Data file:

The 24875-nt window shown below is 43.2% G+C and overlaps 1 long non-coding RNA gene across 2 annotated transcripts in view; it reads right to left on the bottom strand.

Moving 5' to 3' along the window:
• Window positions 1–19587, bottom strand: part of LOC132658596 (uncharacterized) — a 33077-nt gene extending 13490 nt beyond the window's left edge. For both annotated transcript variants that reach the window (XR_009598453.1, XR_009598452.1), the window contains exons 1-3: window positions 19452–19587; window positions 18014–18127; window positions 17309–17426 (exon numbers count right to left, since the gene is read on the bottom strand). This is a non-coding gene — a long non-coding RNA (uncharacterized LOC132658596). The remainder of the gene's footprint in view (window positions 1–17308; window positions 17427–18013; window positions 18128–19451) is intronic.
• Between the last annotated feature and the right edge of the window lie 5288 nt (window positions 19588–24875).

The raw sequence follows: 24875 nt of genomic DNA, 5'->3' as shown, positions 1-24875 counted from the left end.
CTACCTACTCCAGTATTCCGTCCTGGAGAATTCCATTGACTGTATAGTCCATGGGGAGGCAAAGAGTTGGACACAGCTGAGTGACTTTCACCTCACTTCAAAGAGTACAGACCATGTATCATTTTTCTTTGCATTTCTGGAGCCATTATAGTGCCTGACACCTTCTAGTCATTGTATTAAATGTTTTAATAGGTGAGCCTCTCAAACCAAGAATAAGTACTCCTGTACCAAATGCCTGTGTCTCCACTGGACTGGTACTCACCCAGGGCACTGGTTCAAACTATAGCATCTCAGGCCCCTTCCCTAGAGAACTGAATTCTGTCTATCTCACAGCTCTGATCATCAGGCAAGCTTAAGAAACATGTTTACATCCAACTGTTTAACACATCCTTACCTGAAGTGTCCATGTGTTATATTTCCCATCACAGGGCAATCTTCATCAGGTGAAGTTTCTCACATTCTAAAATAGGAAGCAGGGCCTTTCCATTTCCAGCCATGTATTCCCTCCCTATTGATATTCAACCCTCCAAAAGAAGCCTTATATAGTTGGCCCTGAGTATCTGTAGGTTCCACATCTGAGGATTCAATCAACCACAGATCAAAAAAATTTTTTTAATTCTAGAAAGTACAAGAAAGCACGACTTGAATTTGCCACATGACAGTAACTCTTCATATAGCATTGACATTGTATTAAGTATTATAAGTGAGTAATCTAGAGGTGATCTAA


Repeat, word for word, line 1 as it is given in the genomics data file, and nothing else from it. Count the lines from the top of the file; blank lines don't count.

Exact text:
The 24875-nt window shown below is 43.2% G+C and overlaps 1 long non-coding RNA gene across 2 annotated transcripts in view; it reads right to left on the bottom strand.